But that’s not what sex work opponents are referring to when they snap back with a phrase such as “a job like any other.” When they say ‘‘jobs’’ they don’t mean those informal service jobs, but their more elevated labor administering social projects, conducting research, and lobbying. Rescuing sex workers is good work for them. As feminist anarchist Emma Goldman noted in 1910, the prostitution panic “will help to create a few more fat political jobs—parasites who stalk about the world as inspectors, investigators, detectives, and so forth.” The loss of sex workers’ income was their gain.

Opponents even take our jobs when we win. Socialist feminist activist and antiracist campaigner Selma James, in her essay “Hookers in the House of the Lord,” documents the closure of a successful grassroots sex workers’ legal project in London in the eighties, so “feminist lawyers and women from the anti-porn lobby” could create their own without having to actually employ the sex workers who started this advocacy. “What we are witnessing before our very eyes is the process whereby women’s struggle is hidden from history and transformed into an industry,” James writes, “jobs for the girls.”

The message of anti–sex work feminists is, It’s the women working against sex work who are the real hard workers, shattering glass ceilings and elevating womanhood, while the tramps loll about down below. As political theorist Kathi Weeks notes, to call a woman a tramp is to judge the value of a woman’s sexuality and labor. Tramps, she writes in The Problem with Work, are “potentially dangerous figures that could, unless successfully othered, call into question the supposedly indisputable benefits of work”—and home and family, and women’s commitment to all of it. When sex workers are “rescued” by anti–sex work reformers, they are being disciplined, set back into their right role as good women.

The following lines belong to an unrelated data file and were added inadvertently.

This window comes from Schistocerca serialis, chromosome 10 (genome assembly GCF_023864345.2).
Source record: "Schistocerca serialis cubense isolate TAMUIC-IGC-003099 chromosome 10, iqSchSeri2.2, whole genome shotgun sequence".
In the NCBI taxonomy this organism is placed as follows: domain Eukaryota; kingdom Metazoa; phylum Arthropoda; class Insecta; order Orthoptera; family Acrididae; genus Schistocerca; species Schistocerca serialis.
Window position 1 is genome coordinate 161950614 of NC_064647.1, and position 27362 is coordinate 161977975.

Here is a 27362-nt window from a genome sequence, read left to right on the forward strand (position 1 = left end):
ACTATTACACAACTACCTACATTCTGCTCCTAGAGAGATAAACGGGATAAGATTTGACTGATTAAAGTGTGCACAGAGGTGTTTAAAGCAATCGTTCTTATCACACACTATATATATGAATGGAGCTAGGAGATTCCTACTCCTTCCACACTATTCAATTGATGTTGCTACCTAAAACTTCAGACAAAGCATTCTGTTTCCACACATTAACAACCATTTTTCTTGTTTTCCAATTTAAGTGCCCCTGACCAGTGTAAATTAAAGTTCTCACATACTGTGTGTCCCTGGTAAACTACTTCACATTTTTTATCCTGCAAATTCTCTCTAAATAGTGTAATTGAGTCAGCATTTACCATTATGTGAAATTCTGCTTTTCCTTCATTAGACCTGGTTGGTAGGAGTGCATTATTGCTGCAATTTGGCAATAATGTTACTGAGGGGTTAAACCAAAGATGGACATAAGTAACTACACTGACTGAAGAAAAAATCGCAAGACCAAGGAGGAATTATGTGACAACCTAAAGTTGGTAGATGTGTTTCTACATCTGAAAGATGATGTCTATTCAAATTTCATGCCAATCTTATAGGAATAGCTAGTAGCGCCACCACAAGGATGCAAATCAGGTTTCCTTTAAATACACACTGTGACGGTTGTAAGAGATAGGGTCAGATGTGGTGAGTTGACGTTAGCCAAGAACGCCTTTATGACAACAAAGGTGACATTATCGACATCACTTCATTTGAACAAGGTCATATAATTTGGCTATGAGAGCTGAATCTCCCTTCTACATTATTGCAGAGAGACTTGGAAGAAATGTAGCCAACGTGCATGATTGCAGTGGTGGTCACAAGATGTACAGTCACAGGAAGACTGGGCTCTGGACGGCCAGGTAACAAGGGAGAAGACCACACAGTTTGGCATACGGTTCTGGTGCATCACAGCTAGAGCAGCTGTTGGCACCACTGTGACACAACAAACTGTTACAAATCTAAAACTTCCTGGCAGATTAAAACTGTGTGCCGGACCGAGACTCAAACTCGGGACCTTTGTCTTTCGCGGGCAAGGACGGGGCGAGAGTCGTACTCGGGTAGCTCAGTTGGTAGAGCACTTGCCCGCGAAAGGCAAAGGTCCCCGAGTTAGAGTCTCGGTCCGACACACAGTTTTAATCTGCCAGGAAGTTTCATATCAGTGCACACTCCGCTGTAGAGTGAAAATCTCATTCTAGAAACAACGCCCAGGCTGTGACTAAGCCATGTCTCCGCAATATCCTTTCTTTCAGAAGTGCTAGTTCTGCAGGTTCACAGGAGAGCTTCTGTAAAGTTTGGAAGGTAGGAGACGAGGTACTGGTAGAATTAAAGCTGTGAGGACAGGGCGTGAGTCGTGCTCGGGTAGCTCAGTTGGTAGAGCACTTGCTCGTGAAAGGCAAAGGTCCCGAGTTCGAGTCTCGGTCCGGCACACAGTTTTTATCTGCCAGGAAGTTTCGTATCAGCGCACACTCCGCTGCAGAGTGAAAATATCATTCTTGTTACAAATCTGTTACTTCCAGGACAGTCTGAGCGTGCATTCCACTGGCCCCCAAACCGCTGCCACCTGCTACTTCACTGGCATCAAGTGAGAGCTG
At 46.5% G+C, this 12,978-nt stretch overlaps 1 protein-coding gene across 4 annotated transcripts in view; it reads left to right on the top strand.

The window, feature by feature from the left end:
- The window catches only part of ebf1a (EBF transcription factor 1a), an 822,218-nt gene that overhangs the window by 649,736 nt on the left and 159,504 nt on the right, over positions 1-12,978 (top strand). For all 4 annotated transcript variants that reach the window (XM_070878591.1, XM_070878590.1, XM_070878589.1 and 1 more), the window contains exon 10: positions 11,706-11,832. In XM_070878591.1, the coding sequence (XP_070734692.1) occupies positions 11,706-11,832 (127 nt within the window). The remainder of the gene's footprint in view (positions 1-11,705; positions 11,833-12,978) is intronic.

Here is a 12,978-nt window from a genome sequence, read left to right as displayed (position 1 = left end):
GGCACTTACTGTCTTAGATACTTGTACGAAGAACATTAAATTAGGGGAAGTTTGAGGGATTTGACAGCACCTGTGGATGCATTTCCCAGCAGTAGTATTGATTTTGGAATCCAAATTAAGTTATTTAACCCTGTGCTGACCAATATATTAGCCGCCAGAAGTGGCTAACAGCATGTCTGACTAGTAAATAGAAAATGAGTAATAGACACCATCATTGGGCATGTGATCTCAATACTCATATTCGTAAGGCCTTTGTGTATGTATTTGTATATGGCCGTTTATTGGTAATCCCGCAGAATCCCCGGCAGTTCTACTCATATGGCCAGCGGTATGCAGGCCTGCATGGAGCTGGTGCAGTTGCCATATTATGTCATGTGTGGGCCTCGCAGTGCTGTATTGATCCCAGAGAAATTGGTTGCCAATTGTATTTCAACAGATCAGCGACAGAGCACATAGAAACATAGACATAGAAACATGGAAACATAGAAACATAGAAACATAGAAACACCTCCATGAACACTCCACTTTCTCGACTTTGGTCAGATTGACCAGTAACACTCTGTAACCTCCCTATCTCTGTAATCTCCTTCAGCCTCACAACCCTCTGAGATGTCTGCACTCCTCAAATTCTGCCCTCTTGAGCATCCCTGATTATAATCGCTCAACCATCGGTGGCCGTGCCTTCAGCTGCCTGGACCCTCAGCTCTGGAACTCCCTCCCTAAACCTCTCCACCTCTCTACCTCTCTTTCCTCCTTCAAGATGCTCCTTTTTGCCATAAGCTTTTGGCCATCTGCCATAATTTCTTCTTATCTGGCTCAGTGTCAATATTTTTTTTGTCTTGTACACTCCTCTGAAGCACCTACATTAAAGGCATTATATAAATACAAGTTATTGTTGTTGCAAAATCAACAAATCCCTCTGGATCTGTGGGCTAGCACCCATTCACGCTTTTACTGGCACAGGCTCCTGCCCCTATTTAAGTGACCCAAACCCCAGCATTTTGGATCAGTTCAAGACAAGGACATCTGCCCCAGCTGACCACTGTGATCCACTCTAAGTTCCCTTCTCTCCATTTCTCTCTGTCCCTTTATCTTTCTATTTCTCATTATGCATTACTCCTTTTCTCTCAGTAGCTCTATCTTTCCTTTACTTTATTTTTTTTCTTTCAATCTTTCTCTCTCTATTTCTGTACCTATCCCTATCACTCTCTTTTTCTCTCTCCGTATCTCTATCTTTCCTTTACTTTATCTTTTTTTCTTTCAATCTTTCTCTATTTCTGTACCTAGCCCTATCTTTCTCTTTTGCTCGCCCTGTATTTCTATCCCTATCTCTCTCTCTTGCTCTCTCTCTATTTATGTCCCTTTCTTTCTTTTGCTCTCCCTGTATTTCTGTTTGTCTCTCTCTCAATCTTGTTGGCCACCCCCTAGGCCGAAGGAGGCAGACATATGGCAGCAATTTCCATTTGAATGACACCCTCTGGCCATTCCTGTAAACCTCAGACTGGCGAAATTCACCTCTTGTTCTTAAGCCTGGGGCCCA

This isn’t just the province of large NGOs; one-woman rescue missions have popped up online and in mega churches, projects that claim to support themselves through the sale of candles and jewelry made by rescued sex workers. These jobs may technically exist outside the sex industry, but without a supply of rescued workers, there would be no cheap labor, no candles—and there would be no projects for the rescuers to direct.

These demands on sex workers’ labor, while it is simultaneously devalued, is why we still insist that sex work is work. But this should not be confused with uncritical sentiment, as if sex work is only work if it’s “good” work, if we love to do it. Being expected to perform affection for our jobs might feel familiar to sex workers—management at the unionized peep show the Lusty Lady tried to insert language in their contract that the job was meant to be “fun,” which the dancers refused to accept. To insist that sex workers only deserve rights at work if they have fun, if they love it, if they feel empowered by it is exactly backward. It’s a demand that ensures they never will.

Melissa Gira Grant is the author of Playing the Whore: The Work of Sex Work (Verso, 2014)

Melissa will be speaking about her book in London, Brighton, Bristol, Edinburgh and London. Details can be found here: http://www.versobooks.com/events